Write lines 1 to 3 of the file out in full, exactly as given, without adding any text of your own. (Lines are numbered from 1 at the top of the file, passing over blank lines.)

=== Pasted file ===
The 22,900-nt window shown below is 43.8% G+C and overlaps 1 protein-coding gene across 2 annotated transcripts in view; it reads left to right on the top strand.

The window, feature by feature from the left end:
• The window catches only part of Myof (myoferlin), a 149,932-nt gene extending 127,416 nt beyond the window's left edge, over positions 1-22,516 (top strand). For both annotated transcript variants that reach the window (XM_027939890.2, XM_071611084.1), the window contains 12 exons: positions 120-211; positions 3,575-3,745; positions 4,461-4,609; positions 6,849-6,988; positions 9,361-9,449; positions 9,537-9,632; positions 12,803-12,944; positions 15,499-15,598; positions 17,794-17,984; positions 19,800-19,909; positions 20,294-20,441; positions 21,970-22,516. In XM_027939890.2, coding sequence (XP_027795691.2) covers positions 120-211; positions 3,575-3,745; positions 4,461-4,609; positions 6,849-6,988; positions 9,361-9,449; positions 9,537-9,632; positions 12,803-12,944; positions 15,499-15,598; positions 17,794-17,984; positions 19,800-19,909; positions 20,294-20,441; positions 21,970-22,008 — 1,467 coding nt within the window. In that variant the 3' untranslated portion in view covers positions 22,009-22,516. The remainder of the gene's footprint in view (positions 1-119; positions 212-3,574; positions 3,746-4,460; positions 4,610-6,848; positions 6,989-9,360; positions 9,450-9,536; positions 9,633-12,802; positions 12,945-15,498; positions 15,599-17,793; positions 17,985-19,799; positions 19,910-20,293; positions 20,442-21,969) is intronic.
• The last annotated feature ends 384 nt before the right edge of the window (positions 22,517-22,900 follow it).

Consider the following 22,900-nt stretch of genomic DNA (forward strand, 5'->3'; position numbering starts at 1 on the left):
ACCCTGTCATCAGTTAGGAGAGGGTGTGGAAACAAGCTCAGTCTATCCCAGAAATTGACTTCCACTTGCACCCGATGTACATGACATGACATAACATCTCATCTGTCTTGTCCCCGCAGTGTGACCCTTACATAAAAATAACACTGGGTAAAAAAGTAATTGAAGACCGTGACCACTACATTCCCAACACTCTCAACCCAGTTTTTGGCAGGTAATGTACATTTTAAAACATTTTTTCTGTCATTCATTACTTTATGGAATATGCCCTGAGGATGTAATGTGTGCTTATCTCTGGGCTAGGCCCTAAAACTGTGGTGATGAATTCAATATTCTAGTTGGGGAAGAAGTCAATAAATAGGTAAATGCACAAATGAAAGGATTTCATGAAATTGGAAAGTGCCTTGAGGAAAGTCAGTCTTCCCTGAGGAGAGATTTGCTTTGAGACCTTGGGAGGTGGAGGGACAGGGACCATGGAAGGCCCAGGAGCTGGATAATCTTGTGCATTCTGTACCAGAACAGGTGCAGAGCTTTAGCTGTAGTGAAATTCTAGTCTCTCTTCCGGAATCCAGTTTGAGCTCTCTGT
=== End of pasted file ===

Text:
The 22,900-nt window shown below is 43.8% G+C and overlaps 1 protein-coding gene across 2 annotated transcripts in view; it reads left to right on the top strand.

The window, feature by feature from the left end:
• The window catches only part of Myof (myoferlin), a 149,932-nt gene extending 127,416 nt beyond the window's left edge, over positions 1-22,516 (top strand). For both annotated transcript variants that reach the window (XM_027939890.2, XM_071611084.1), the window contains 12 exons: positions 120-211; positions 3,575-3,745; positions 4,461-4,609; positions 6,849-6,988; positions 9,361-9,449; positions 9,537-9,632; positions 12,803-12,944; positions 15,499-15,598; positions 17,794-17,984; positions 19,800-19,909; positions 20,294-20,441; positions 21,970-22,516. In XM_027939890.2, coding sequence (XP_027795691.2) covers positions 120-211; positions 3,575-3,745; positions 4,461-4,609; positions 6,849-6,988; positions 9,361-9,449; positions 9,537-9,632; positions 12,803-12,944; positions 15,499-15,598; positions 17,794-17,984; positions 19,800-19,909; positions 20,294-20,441; positions 21,970-22,008 — 1,467 coding nt within the window. In that variant the 3' untranslated portion in view covers positions 22,009-22,516. The remainder of the gene's footprint in view (positions 1-119; positions 212-3,574; positions 3,746-4,460; positions 4,610-6,848; positions 6,989-9,360; positions 9,450-9,536; positions 9,633-12,802; positions 12,945-15,498; positions 15,599-17,793; positions 17,985-19,799; positions 19,910-20,293; positions 20,442-21,969) is intronic.